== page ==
Off her meds and off to reveal the truth about the deadly bombing at CIA headquarters, bipolar case officer Carrie Mathison (Claire Danes) finds herself isolated and institutionalized in Episode 302 ("Uh... Oh... Ah...") of Showtime's "Homeland."
Scapegoated in a CIA misinformation campaign, Carrie is determined to clear her name and save the life of Nick Brody (Damian Lewis), the target of a global manhunt after the Langley explosion.
"I'm under attack," Carrie exclaims to a skeptical newspaper reporter (Fiona Choi). But divulging spy secrets puts Carrie in the cross hairs of CIA black ops leader Dar Adal (F. Murray Abraham).
"She's out for blood. I'm going to stop her," Dar vows.
Carrie's newspaper interview is cut short when police arrive with a psychiatric detention order. Soon she's handcuffed to a hospital bed and evaluated by Dr. Harlan (David Aaron Baker).
"I'm standing down," Carrie assures the psychiatrist, meaning there's no need for the CIA to silence her. But Harlan is concerned that Carrie no longer takes Ritalin to control her mood swings, opting instead for a regimen of running and meditation.
"I can't do the meds anymore," says Carrie, grandiosely believing she would have prevented the bombing if her head was clear.
Worried about this erratic behavior is acting CIA Director Saul Berenson (Mandy Patinkin), who reluctantly betrayed Carrie to protect his agency from Congress. Saul tries to win over Carrie's father Frank (James Rebhorn) and sister Maggie (Amy Hargreaves).
"I know both of you hate me right now but I'm on her side," says Saul, who wants Carrie placed in her family's care.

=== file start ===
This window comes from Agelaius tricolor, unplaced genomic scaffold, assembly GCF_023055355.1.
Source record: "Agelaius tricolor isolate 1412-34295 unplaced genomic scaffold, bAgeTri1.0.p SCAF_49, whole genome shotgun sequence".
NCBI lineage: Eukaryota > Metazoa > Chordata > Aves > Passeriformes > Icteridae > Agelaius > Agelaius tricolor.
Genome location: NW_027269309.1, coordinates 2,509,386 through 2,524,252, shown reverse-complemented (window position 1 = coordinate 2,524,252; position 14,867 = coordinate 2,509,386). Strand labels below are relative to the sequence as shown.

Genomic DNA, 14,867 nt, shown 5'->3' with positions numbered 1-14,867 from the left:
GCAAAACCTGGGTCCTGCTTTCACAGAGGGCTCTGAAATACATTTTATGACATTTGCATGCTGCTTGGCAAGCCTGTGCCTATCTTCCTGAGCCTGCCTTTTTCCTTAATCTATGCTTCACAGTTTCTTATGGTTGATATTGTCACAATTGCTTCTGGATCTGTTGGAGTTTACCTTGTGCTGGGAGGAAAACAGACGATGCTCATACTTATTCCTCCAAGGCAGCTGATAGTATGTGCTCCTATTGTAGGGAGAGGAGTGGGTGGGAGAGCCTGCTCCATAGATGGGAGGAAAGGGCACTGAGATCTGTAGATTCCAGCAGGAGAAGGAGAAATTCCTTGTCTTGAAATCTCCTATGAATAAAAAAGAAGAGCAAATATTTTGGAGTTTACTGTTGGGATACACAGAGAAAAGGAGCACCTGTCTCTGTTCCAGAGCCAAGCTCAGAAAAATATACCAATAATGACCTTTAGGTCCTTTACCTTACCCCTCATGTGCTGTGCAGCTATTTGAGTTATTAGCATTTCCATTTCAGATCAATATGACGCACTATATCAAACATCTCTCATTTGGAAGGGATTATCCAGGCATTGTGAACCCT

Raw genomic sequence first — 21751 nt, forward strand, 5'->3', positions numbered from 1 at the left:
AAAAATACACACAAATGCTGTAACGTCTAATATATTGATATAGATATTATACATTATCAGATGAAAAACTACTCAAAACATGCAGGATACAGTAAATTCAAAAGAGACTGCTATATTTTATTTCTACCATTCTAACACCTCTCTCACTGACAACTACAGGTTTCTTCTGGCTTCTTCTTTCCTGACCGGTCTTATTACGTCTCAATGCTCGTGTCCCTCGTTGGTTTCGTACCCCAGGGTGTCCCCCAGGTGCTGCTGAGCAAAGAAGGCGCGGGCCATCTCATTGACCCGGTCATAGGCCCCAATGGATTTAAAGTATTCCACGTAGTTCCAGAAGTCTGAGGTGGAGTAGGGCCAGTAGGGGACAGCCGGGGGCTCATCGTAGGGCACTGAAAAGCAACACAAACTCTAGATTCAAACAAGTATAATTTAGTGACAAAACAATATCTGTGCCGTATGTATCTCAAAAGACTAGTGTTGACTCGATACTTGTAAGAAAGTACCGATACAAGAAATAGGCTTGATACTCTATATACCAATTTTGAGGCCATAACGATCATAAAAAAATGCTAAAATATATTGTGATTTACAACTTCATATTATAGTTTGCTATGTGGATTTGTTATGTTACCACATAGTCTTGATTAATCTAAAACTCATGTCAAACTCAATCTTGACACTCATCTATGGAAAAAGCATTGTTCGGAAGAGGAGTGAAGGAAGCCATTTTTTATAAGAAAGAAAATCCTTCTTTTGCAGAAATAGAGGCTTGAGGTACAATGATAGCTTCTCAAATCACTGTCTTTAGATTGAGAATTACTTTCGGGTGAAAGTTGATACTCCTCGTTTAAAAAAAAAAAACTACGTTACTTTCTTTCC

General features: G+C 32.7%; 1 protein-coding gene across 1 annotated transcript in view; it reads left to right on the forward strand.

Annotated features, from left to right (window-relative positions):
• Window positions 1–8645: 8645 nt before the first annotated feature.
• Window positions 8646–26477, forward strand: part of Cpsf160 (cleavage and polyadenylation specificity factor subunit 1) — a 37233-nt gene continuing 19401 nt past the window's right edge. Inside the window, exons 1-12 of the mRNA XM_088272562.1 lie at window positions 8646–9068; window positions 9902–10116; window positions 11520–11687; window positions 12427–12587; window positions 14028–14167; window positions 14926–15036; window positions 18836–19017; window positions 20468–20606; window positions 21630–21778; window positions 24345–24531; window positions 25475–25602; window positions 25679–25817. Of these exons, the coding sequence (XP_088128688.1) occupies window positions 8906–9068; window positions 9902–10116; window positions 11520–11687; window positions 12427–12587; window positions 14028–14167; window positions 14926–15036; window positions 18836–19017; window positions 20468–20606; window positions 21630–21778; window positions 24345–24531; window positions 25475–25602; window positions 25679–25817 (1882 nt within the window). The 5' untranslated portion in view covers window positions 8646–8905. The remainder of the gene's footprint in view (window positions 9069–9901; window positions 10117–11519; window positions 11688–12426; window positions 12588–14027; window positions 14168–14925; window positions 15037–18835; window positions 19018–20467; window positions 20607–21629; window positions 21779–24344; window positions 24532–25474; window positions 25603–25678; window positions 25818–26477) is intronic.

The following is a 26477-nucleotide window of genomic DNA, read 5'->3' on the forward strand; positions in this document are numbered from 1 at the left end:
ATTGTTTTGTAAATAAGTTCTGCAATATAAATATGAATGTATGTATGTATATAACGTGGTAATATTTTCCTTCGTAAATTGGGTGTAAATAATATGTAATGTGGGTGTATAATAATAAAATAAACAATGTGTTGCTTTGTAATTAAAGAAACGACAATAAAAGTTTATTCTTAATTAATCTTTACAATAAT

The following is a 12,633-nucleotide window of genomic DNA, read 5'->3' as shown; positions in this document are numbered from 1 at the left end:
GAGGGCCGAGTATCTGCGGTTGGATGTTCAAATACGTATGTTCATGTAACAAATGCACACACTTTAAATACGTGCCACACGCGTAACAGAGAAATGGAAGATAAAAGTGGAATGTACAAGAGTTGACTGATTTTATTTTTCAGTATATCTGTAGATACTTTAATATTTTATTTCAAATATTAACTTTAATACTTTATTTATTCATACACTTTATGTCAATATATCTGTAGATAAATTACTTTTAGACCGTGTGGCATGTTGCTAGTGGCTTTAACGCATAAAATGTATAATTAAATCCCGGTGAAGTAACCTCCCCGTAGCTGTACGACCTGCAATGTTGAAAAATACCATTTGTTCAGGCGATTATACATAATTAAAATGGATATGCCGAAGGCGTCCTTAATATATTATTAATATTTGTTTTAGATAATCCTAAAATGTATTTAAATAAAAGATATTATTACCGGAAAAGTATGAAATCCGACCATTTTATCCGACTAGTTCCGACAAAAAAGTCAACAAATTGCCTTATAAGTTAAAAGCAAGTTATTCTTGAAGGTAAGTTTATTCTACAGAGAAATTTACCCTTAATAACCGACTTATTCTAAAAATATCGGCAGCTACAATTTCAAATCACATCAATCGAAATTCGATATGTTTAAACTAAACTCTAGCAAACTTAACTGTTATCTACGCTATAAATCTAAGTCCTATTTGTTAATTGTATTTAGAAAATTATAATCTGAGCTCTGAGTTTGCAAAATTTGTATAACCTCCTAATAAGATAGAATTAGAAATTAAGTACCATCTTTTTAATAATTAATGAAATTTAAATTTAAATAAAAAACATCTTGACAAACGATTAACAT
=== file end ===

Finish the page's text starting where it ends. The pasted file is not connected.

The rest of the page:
Believing everyone has turned against her, Carrie flees the detention hearing and is promptly committed. When Saul visits the psychiatric facility he finds Carrie drugged, listless and bitter.
"I'm so sorry," he says.
Back at CIA headquarters, Fara (Nazanin Boniadi), a young Muslim hired as an analyst, scrutinizes data from a terrorist's laptop.
"There's nothing there," she says to Saul, who angrily berates her for wearing a head scarf while Islamic terrorists gloat about the Langley bombing.
"You better be the best analyst we've ever seen," Saul demands. So come up with a plan "or don't say anything."
"I have a plan," Fara says, choking back tears.
Her strategy involves questioning bankers about suspicious money transfers. Fara believes they illegally partnered with an Iranian trading company, garnering huge profits by trafficking in human misery.
When the bankers refuse to cooperate, CIA operative Peter Quinn (Rupert Friend) confronts one of them (Robert Newman) outside an upscale restaurant. The banker's colleague was just killed in Venezuela, Peter warns, so watch your back.
Fara quickly receives her requested information.
"It's all pointing to Iran," she says after analyzing the data. "Not just the country -- inside the government."
What's more, $45 million in bank fees is unaccounted for, she tells Saul, who cautions her to keep this finding "between us for the time being."
Finally, Brody's rebellious daughter Dana (Morgan Saylor), back home after a suicide attempt, goes from sexting to sex with new boyfriend Leo (Sam Underwood).
But Leo is confined to the recovery center where Dana was treated, and mom Jessica (Morena Baccarin) wants to keep the troubled teens apart.
"He's not what you need right now," Jessica insists. Dana disagrees, saying Leo gives her a reason to carry on during the bombing aftermath.
"At this moment I want to be alive," Dana says as Jessica bursts into tears.
Later Dana reminisces about happier times as she browses through family photos. Then she carefully unfolds her father's Islamic prayer rug and reverentially bows down.
Like father, like daughter?
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